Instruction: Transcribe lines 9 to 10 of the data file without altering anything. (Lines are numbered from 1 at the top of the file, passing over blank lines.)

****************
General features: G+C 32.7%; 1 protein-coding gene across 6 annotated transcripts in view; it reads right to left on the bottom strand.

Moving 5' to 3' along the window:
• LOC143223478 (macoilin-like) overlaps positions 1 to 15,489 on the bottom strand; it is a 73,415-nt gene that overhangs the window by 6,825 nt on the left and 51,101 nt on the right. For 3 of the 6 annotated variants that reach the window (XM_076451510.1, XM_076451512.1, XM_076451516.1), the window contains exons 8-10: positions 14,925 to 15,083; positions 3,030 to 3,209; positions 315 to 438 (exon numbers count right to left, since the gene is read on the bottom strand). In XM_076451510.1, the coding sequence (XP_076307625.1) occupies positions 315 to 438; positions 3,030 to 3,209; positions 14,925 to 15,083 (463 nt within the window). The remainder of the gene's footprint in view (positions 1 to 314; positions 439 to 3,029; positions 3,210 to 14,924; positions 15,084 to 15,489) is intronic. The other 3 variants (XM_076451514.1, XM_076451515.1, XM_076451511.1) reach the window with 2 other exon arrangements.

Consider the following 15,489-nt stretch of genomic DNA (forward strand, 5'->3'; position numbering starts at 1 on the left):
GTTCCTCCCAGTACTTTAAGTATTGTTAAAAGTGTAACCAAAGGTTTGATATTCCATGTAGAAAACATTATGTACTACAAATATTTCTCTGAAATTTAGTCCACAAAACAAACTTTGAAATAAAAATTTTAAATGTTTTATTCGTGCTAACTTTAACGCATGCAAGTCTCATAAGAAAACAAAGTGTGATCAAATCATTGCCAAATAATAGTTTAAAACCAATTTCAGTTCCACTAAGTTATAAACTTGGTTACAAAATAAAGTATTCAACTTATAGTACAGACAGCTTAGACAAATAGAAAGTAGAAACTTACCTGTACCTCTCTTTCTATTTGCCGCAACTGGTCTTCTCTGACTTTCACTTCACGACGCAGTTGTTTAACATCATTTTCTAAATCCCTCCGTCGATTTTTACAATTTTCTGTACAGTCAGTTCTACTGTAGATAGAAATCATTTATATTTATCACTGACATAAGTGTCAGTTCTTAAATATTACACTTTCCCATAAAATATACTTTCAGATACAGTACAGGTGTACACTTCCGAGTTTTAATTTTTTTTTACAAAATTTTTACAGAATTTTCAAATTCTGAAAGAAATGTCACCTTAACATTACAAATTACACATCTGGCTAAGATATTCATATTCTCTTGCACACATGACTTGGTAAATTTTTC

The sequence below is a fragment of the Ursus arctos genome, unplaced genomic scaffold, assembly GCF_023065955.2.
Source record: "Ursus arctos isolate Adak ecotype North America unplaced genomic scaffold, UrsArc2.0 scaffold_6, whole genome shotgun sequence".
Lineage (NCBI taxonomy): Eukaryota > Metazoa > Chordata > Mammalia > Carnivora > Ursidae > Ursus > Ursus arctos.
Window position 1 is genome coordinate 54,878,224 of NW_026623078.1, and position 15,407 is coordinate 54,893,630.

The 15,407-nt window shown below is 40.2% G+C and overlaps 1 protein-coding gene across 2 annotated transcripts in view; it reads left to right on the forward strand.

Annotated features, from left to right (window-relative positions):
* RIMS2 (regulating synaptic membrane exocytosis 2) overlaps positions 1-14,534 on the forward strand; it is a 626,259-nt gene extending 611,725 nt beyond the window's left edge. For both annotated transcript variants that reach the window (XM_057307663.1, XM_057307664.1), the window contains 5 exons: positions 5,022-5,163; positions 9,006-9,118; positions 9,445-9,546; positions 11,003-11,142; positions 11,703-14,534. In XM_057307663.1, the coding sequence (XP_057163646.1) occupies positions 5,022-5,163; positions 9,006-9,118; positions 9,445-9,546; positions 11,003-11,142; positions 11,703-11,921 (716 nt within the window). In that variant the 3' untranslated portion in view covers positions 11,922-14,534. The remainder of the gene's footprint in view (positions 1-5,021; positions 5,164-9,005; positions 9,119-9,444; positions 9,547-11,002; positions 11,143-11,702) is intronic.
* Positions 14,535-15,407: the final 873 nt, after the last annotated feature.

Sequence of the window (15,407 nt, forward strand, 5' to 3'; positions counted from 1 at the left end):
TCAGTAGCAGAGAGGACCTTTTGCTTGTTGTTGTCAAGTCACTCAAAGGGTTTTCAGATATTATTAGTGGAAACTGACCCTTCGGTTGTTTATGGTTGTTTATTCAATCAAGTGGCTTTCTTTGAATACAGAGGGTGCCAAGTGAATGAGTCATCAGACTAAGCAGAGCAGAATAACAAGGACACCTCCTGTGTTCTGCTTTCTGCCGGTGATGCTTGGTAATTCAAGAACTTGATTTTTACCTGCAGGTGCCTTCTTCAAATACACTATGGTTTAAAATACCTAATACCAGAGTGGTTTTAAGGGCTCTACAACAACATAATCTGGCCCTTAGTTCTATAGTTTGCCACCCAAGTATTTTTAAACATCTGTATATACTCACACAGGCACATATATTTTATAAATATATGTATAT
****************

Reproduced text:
Window position 1 is genome coordinate 54,878,224 of NW_026623078.1, and position 15,407 is coordinate 54,893,630.

The 15,407-nt window shown below is 40.2% G+C and overlaps 1 protein-coding gene across 2 annotated transcripts in view; it reads left to right on the forward strand.